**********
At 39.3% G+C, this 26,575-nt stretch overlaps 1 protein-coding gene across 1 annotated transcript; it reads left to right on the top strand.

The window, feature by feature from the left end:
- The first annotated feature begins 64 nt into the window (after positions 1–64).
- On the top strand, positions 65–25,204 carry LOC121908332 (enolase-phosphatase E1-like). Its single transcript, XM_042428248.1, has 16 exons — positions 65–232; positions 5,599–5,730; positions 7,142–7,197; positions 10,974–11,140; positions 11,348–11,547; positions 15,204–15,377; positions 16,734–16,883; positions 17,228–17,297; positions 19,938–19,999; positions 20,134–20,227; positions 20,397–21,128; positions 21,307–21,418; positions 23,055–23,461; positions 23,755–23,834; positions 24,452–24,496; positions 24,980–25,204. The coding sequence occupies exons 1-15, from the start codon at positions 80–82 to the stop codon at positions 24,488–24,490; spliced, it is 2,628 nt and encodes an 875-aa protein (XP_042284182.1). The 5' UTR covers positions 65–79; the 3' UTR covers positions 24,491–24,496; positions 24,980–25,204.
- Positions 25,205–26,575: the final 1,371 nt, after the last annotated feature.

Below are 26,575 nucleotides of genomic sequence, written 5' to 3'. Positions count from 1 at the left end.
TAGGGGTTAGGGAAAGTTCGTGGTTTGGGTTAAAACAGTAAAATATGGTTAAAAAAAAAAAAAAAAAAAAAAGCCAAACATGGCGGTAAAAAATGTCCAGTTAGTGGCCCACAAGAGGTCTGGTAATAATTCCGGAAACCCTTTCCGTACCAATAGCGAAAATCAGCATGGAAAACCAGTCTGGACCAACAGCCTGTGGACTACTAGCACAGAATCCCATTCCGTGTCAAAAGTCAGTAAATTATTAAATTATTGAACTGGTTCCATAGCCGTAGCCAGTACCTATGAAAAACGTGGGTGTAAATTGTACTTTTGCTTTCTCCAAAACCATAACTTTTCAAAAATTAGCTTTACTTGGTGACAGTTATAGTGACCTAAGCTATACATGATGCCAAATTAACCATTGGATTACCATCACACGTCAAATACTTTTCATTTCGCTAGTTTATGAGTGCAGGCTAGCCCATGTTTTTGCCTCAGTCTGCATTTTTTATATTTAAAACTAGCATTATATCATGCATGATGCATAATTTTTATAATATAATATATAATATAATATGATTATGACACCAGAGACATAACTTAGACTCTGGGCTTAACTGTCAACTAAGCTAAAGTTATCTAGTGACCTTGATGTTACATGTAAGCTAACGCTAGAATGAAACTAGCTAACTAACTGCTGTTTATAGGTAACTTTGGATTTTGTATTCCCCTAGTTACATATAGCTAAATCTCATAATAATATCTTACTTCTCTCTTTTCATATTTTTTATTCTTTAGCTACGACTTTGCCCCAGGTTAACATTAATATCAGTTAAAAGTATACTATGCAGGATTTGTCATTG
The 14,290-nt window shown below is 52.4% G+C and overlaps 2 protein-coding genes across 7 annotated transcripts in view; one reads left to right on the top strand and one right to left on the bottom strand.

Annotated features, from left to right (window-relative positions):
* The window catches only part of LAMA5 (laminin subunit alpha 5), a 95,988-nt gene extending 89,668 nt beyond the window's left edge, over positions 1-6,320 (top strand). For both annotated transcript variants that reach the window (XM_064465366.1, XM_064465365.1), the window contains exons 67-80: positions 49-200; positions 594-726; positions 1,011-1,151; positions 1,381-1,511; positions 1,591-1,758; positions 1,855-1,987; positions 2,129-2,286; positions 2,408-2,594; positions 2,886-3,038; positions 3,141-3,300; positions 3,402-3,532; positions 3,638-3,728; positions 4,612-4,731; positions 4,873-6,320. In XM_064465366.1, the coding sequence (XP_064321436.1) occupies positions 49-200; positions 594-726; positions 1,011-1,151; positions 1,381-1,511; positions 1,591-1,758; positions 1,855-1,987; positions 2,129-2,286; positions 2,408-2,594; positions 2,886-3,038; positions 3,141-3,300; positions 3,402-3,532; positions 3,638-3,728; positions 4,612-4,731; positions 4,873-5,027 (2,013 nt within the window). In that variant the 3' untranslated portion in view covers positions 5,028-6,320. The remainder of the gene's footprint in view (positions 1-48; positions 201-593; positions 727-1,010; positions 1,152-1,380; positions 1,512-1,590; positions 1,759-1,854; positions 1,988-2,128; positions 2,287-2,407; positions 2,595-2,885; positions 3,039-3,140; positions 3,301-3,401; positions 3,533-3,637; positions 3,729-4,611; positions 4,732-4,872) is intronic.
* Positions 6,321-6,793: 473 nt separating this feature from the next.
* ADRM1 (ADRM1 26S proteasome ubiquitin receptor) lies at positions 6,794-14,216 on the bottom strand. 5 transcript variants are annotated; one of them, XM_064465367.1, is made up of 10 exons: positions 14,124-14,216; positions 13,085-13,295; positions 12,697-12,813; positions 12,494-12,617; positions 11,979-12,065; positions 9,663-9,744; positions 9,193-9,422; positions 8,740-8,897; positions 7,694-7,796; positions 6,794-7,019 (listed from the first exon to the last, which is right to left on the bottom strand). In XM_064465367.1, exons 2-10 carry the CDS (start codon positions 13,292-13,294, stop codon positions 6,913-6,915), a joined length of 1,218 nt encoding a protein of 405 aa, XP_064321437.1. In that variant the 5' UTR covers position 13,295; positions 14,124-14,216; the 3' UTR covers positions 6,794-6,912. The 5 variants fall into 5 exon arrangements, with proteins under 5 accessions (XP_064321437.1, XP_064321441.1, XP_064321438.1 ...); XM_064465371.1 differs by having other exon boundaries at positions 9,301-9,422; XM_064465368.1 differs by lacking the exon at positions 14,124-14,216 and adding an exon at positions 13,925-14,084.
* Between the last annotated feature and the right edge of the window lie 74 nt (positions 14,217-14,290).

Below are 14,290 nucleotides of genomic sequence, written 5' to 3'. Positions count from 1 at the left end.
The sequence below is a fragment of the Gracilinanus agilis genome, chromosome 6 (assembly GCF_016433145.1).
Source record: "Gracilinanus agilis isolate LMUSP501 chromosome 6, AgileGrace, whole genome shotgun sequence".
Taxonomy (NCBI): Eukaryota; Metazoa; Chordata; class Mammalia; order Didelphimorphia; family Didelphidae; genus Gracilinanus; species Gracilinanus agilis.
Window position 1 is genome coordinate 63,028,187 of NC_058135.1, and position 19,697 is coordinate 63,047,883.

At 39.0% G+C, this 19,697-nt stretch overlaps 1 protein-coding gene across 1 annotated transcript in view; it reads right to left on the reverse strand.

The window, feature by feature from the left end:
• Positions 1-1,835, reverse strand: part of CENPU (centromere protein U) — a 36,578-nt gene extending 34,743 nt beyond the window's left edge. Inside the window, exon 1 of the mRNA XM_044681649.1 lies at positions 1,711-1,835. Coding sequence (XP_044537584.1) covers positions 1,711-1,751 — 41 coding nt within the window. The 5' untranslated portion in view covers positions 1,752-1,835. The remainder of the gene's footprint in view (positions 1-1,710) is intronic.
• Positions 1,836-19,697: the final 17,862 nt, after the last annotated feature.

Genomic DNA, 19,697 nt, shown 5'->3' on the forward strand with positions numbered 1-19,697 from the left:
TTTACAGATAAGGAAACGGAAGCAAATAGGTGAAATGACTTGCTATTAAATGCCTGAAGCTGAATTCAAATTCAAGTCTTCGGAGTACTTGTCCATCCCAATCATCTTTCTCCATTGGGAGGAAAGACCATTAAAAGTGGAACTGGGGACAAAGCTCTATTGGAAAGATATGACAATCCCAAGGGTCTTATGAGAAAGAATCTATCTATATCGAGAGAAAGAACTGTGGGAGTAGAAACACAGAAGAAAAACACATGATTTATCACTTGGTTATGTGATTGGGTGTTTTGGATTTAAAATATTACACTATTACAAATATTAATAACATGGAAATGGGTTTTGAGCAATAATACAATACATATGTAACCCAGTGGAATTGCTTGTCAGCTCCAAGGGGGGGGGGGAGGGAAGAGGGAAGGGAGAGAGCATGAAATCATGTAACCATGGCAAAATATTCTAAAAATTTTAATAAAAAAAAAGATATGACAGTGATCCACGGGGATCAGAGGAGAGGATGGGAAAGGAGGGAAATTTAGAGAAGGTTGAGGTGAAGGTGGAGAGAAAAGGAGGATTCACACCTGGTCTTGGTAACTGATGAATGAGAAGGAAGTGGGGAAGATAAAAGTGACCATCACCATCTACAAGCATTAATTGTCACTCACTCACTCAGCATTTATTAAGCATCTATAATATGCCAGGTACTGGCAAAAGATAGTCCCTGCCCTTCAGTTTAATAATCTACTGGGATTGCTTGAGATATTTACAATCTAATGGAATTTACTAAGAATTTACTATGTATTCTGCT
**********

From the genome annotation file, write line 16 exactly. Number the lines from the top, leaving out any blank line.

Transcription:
Source record: "Gracilinanus agilis isolate LMUSP501 chromosome 6, AgileGrace, whole genome shotgun sequence".